800 is a big number in film photography, at least if you’re using colour film. The most sensitive colour films currently available all top out at 800 ISO. Kodak Portra is beautiful but expensive. Cinestill 800T is expensive and an acquired taste. Lomo 800 is out of stock.
For alternatives, you need to leave the beaten track of commercially available films. One option is expired film but sensitive films deteriorate quickly so I wanted to find something that wasn’t too old, if possible. I had read somewhere that some disposable cameras use 800 speed emulsions (it’s often claimed in comment sections that this is where Lomo 800 comes from).
I liked this idea. It was cheap and I was interested to see how less advanced emulsions would look when used on a sharp, multi-coated lens.
My original plan was to buy disposables, remove the film and reload it into my Canon EOS 650. This hard work was unnecessary, however, as I came across some Fuji 800 disposable camera film being sold at a bargain price on Ebay. I now have 12 rolls of it.
The Canon EOS 650 is a nice, basic camera that takes all the modern Canon lenses. I got mine for £35, untested, as it was attached to the 50mm f1.8 mk1 that I actually wanted to buy. I’ll enjoy using it until something electronic inevitably dies inside and it becomes a decorative doorstop. I tend to use the smaller, wider 40mm f2.8 with this body now. It is very sharp, very small and very cheap. Loaded with 800 speed film, this combination is a lot of bang for your buck.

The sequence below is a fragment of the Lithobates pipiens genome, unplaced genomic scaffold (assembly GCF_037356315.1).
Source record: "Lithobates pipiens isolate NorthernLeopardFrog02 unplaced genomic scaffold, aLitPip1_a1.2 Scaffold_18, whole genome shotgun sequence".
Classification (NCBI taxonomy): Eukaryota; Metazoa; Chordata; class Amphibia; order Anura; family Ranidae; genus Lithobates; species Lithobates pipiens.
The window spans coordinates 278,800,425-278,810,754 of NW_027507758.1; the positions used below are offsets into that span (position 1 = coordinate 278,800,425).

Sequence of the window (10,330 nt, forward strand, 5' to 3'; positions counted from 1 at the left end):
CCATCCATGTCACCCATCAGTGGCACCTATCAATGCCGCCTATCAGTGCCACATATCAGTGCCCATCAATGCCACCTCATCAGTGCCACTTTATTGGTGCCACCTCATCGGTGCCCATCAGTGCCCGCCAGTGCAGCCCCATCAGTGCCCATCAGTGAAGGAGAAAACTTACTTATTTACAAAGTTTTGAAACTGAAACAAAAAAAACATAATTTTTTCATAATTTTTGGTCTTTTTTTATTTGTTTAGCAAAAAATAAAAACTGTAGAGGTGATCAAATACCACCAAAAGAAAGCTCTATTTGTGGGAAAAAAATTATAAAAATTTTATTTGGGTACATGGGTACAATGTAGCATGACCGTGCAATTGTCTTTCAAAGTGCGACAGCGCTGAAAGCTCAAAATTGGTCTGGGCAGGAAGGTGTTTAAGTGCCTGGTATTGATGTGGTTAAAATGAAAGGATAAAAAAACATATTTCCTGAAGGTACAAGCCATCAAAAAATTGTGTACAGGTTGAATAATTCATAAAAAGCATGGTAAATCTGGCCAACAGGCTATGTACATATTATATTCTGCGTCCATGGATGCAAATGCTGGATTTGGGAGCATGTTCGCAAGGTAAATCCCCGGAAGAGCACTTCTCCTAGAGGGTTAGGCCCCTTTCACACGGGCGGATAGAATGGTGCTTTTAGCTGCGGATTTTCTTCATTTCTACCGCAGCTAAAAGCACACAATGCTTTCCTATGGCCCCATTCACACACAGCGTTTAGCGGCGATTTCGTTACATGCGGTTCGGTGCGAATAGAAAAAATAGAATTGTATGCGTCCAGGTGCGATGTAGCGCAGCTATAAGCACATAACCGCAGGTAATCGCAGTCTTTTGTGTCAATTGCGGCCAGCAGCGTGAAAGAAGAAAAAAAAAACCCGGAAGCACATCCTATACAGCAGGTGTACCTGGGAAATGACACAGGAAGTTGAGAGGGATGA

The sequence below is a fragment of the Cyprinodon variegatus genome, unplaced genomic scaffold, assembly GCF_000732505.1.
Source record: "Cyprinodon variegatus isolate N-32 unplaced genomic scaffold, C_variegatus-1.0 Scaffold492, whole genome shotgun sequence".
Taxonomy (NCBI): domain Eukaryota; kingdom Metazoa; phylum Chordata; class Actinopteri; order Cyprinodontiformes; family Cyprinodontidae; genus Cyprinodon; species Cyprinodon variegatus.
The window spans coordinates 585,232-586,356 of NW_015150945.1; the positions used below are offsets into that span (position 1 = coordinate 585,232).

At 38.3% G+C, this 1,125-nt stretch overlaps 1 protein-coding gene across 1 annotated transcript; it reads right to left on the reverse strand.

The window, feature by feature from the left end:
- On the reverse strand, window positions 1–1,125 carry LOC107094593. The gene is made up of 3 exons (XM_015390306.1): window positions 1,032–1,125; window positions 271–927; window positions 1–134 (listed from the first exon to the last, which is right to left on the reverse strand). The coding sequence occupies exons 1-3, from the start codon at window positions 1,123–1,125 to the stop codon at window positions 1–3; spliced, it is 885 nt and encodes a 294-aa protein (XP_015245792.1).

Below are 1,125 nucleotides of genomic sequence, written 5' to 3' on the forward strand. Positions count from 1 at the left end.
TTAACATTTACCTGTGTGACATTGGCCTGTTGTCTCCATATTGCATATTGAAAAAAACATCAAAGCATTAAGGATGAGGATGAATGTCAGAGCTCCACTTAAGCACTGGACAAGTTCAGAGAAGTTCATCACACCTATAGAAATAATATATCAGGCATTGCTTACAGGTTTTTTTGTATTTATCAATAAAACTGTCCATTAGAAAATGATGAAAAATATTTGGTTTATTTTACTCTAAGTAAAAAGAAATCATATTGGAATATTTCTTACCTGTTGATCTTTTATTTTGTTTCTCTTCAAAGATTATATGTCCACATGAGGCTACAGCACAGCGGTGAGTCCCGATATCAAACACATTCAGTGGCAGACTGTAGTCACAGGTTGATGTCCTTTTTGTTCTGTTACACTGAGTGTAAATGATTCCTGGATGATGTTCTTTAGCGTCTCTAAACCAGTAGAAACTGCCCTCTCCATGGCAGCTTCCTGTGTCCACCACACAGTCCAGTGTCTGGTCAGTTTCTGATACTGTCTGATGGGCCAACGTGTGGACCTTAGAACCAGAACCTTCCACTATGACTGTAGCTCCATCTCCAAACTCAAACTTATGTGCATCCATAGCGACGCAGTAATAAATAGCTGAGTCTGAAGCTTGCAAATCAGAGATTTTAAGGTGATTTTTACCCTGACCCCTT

Results? Pretty nice. I got these developed at Labyrinth in East London. They’re a pro lab and use dip and dunk developing. My results from Labyrinth are always more saturated and less grainy than rolls I develop myself and these are no different. In fact, the grain is less prominent than on Portra 800 that I’ve developed at home in my bathtub. I really like the Fuji colours; something a bit different to the ubiquitous Kodak look. Magenta and cyan pop – so much so that I spent some time toning the colour down in post.
I’m considering this experiment a success and I’m glad I have another option to choose from for fast colour film. I’d love to hear other suggestions for interesting film/camera combinations I could try so let me know below or get in touch on Instagram.
Images were scanned using a Canon 2000d and converted in Darktable using Negadoctor.
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